Marital fertility is modestly up in the United States, in contrast to virtually every other developed nation. The total fertility rate in this country has returned to replacement levels of 2.1 children per woman. And married couples also report a lower opinion of divorce and an increase in marital happiness.
Logically, staying home almost never makes any sense from the individual perspective. It exposes women to financial risk if marriage should fail. It reduces family income over the long haul (even a few years out of the workforce reduces women's long-term earnings). But then, by any of these measures -- safety, security, autonomy, self-interest -- having a baby makes no sense either. The same longing to participate in the great mystery of creation that drives men and women together, into marriage and baby-making, seems to pull many women from purely market relationships -- whether or not they also work.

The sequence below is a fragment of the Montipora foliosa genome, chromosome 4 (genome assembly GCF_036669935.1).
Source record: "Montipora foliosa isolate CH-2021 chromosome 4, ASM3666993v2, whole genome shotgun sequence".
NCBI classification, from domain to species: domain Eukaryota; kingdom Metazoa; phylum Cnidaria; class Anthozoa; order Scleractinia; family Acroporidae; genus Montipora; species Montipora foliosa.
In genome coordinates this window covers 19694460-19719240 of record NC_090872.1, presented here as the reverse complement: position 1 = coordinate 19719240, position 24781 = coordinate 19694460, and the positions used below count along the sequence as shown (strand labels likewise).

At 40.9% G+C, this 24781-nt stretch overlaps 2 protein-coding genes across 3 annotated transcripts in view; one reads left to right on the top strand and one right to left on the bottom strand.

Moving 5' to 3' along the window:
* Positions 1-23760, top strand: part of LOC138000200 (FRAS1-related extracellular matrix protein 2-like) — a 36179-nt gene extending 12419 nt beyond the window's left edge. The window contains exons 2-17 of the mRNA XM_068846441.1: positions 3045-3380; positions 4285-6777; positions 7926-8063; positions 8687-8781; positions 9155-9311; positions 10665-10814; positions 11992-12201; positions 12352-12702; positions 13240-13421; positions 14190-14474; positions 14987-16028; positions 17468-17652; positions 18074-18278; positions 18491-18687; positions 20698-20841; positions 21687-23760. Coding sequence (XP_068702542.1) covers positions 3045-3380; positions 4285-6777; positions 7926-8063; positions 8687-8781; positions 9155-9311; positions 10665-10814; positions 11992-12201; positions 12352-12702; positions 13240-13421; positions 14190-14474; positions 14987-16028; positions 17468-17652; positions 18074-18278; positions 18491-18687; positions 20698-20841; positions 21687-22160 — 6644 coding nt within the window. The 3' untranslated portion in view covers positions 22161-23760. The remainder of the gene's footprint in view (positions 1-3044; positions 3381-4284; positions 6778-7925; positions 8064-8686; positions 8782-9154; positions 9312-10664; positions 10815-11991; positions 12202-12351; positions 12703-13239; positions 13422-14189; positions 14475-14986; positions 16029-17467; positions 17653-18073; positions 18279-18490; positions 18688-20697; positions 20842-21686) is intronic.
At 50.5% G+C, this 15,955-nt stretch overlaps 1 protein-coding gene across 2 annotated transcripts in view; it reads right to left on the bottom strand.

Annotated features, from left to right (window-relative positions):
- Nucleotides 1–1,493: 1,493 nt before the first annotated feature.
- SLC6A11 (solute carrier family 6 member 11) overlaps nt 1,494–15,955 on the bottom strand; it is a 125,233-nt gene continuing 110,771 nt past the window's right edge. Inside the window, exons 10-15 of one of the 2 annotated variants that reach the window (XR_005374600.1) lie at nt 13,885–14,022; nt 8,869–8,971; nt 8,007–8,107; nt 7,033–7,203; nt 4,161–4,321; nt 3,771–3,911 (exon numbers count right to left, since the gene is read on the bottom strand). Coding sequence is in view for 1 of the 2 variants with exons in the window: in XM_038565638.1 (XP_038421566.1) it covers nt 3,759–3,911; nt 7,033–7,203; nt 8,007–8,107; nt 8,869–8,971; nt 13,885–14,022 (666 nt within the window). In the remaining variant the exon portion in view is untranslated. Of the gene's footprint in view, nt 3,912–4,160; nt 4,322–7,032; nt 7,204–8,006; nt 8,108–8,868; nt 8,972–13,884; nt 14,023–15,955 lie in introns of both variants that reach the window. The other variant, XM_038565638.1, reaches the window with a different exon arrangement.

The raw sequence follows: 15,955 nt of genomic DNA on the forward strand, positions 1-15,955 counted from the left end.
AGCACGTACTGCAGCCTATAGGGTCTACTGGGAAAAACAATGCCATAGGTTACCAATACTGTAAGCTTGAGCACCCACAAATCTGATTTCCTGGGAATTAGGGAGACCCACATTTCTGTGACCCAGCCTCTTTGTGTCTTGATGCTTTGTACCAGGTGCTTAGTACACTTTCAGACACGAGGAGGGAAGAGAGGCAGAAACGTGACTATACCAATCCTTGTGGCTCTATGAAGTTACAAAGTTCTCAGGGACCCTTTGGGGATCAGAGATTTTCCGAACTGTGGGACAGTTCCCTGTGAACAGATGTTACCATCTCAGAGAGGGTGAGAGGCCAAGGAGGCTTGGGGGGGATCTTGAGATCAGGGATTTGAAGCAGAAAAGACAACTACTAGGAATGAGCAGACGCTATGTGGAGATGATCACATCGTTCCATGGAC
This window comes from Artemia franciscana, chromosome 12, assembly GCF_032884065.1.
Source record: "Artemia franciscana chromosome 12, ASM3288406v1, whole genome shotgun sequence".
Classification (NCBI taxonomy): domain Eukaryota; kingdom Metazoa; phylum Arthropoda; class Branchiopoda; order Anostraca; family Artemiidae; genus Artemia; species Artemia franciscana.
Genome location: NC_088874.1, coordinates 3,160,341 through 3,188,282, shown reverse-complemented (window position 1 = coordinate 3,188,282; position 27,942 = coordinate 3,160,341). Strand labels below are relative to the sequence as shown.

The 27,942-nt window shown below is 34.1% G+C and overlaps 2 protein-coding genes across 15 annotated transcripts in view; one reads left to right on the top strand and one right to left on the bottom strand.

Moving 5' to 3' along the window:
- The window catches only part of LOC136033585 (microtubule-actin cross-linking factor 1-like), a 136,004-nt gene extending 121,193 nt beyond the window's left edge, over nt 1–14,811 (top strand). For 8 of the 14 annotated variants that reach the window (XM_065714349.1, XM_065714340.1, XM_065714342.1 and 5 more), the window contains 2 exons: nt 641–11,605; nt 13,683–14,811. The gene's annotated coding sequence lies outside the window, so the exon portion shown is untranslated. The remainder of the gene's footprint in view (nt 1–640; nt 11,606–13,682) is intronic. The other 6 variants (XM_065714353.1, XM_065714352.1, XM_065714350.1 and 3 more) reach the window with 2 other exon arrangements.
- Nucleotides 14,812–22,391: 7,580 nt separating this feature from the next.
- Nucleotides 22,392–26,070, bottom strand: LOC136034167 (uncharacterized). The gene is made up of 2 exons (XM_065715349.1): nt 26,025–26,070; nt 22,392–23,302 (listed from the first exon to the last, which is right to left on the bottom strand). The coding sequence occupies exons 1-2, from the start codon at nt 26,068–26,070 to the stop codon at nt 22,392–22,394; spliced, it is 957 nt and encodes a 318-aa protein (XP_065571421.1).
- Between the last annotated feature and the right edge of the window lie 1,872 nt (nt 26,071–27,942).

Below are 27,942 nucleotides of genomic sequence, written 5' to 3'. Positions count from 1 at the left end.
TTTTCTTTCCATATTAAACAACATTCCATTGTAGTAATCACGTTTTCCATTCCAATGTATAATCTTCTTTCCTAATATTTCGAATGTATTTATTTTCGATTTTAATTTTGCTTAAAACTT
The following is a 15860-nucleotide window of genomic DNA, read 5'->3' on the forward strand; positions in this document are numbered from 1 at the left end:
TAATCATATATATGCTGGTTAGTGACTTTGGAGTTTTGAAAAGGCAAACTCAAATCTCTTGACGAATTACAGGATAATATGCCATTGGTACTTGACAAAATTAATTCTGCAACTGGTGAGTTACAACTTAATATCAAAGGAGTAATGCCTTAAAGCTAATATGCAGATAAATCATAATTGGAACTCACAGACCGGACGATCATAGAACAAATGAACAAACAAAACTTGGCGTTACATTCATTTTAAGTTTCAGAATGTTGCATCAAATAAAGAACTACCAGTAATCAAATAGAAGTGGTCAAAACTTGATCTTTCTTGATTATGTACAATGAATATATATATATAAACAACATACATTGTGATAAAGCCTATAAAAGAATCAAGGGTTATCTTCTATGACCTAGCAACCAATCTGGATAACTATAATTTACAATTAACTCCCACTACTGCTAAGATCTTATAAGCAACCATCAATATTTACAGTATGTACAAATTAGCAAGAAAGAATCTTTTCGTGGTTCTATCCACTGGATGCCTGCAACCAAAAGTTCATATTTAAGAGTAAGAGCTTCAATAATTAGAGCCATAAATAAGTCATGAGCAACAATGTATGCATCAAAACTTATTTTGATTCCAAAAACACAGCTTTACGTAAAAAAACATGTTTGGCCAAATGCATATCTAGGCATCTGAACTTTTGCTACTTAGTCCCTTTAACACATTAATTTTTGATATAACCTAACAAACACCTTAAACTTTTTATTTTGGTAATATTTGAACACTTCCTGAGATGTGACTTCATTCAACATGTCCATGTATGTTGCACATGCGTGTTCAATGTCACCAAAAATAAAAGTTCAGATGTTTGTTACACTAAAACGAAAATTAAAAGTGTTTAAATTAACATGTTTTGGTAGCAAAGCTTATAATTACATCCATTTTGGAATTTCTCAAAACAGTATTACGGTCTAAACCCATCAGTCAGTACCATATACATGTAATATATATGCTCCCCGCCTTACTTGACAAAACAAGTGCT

I have nothing against working mothers. I am one. But something in me rejoices to see the deeply countercultural impulse of motherhood rising and winning over mere economic forces. Where will this lead? Not to Mommy Wars between moms who work and those who stay home, I hope, but toward a profound and shared recognition of the importance of mothering and of the husbands that give mothers the gift of choices.
Maggie Gallagher is a nationally syndicated columnist, a leading voice in the new marriage movement and co-author of The Case for Marriage: Why Married People Are Happier, Healthier, and Better Off Financially.